I'm also not sure why you mention water, as the armour has none. Rather, UHMWPE is a little bit less dense than water, so this thing would float.

 Fitty cal AMAXes have aluminum tips.

Link to comment
Share on other sites

Guest
Reply to this topic...

×   Pasted as rich text.   Paste as plain text instead

  Only 75 emoji are allowed.

×   Your link has been automatically embedded.   Display as a link instead

×   Your previous content has been restored.   Clear editor

×   You cannot paste images directly. Upload or insert images from URL.

 Share

  • Similar Content

    • By Beer
      I haven't found an appropriate thread where to put some interesting rare stuff related to WW2 development, be it industrial one or makeshift field modifications. 
       
      Let's start with two things. The first one is a relatively recently found rarity from Swedish archives - a drawing of ČKD/BMM V8H-Sv tank. The drawing and a letter was found by WoT enthusiasts in Swedish archives in 2014 (the original announcement and the drawing source is here). The drawing is from a message dated 8th September 1941. One of the reasons why this drawing was not known before may be that the Czech archives were partially destroyed by floods in 2002. Anyway it is an export modification of the V-8-H tank accepted into Czechoslovak service as ST vz.39 but never produced due to the cancelation of all orders after Münich 1938 (for the same reason negotiations about licence production in Britain failed). Also later attempt to sell the tank to Romania failed due to BMM being fully busy with Wehrmacht priority orders. The negotiations with Sweden about licence production of V8H-Sv lasted till 1942, at least in May 1942 Swedish commission was present in Prague for negotiations. The tank differed compared to the base ST vz.39 in thicker armor with different front hull shape (armor 60 mm @ 30° on the hull front and also 60 mm on the turret; all sides were 40 mm thick). The tank was heavier (20 tons) and had the LT vz.38 style suspension with probably even larger wheels. The engine was still the same Praga NR V8 (240-250 Hp per source). The armament was unchanged with 47 mm Škoda A11 gun and two vz.37 HMG. The commander's cupola was of the simple small rotating type similar to those used on AH-IV-Sv tankettes. It is known that the Swedes officially asked to arm the tank with 75 mm gun, replace the engine with Volvo V12 and adding third HMG to the back of the turret. In the end the Swedes decided to prefer their own Strv/m42.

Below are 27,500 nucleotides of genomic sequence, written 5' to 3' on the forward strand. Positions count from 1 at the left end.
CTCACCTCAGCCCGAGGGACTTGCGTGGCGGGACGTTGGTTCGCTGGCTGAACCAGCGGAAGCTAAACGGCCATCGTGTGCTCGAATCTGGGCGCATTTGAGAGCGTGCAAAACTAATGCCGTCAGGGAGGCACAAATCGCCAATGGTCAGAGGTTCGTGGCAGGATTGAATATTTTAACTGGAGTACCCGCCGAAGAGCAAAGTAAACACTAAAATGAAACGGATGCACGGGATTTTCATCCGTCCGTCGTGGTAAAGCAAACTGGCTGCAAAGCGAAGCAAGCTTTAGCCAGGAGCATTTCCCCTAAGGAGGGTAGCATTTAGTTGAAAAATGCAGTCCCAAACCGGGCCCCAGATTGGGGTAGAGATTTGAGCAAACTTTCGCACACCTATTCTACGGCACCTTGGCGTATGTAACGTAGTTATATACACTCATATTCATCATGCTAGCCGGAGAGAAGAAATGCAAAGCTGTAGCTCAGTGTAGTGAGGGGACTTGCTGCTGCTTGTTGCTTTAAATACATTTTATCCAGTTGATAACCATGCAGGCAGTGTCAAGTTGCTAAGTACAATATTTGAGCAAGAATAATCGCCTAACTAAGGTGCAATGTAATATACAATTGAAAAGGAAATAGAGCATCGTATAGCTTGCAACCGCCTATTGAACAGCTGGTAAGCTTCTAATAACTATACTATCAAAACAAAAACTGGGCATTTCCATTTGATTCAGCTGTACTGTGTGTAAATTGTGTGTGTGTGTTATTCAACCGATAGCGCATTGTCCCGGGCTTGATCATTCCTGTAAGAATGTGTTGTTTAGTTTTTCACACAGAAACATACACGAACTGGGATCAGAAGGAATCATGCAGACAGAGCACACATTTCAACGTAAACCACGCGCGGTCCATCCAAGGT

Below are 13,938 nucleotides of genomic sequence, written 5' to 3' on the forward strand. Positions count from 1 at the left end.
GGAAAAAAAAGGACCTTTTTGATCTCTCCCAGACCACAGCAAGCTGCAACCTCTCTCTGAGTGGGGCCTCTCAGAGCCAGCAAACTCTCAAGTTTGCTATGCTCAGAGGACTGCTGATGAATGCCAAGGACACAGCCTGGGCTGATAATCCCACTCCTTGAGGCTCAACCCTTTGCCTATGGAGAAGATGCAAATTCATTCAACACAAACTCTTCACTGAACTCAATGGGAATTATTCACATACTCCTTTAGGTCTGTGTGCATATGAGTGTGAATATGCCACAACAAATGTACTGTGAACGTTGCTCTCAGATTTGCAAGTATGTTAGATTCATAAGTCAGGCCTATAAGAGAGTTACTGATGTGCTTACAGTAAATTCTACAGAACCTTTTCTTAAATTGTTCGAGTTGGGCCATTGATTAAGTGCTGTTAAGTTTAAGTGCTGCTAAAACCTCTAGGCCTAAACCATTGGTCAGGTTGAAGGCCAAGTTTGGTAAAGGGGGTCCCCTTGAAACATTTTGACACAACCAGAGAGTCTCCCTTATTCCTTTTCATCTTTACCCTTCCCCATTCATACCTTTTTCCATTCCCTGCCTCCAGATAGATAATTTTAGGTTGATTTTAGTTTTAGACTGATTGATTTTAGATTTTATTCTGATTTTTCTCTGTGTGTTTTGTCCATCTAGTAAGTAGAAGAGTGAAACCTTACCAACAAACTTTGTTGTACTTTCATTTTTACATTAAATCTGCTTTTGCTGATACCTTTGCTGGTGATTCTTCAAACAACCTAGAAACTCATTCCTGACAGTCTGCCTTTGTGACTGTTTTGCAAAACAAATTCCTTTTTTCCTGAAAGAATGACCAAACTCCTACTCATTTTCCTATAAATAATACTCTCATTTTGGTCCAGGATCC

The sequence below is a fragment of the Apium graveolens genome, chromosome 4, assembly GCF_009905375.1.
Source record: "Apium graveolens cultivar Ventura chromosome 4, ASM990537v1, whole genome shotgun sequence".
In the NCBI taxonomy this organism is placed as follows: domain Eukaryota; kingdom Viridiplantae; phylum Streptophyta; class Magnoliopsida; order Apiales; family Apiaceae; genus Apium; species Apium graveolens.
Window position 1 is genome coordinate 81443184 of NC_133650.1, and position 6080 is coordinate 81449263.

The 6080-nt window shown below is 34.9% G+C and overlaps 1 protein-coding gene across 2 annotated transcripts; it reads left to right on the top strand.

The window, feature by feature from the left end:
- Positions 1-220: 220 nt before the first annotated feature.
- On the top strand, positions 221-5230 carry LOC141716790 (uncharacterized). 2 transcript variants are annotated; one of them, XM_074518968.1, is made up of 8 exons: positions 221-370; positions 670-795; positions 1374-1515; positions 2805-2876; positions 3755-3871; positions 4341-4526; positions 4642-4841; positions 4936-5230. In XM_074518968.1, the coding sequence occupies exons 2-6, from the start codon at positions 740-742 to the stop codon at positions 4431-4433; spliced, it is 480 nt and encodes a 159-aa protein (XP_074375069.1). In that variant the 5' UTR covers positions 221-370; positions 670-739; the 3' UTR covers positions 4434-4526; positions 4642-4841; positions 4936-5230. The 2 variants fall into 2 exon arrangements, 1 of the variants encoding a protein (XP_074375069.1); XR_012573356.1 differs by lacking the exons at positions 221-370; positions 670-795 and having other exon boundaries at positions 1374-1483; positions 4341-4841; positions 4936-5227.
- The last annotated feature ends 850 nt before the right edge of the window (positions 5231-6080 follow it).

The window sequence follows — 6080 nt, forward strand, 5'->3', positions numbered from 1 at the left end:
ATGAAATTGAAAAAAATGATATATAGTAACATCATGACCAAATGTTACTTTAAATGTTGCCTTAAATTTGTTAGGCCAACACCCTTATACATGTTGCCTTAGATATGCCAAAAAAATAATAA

Source of the drawing
       
      The second is makeshift field modification found on Balkans. It appears Ustasha forces (and possibly some SS anti-partizan units) used several Italian M15/42 medium tanks with turrets from Pz.38(t). There are several photos of such hybrids but little more is known. On one photo it is possible to see Ustasha registration number U.O. 139.

      Few more photos of such hybrid.
       
      It appears that the source of all those photos to be found on the internet is this book, Armoured units of the Axis forces in southeastern Europe in WW2 by Dinko Predoevic. 
       
    • By pizza654
      Hi as most of you know who are in the gun community a bunch of AR 70/90 kits came into the country and theirs still no barrels or receivers in production. Since I cant find anything I decided that I'm just going to make my own barrel and I've found the measurements from a guy on reddit who lives in Italy. 
       
      https://imgur.com/gallery/WUtxuAP
       
      https://imgur.com/gallery/1ydhDUS
       
      As I was getting the measurements a curiosity ran through my head, how do you mathematically figure out the proper diameter of the gas port hole for the gas block in the barrel?
       
      Much help will be appreciated! 
       
       
    • By Curly_
      This came up in a recent discussion I had with a friend over Discord, concerning a hypothetical near-peer conflict (particularly in an urban environment). My friend is of the belief that in such a conflict there isn't no reason to field any small arms (not just service rifles or light machine guns) in anything larger than something like 5.56 NATO, the rationale being that a.) you can carry more of it compared something like 6.5 Creedmoor or 7.62 NATO, b.) you're mostly going to be using it suppressing the enemy so that you can drop high explosives on their heads, and c.) since most combat takes place under 300 meters the extra range would be unnecessary. Is there any merit to this line of thinking? What cases can be made for using more powerful, longer ranged cartridges in SDMRs and (tripod or vehicle mounted) machine guns?
    • By Wiedzmin
      have question about 12.7x99 AP M2 cartridge  WWII time books gives muzzle velocity for AP M2 - 895 m/s for 45in barrel, modern days firing tables and manuals gives 856 m/s for 45in barrel, which is correct, or both correct but 1st for WWII and 2nd for modern dayes cartridges ?
×
×
  • Create New...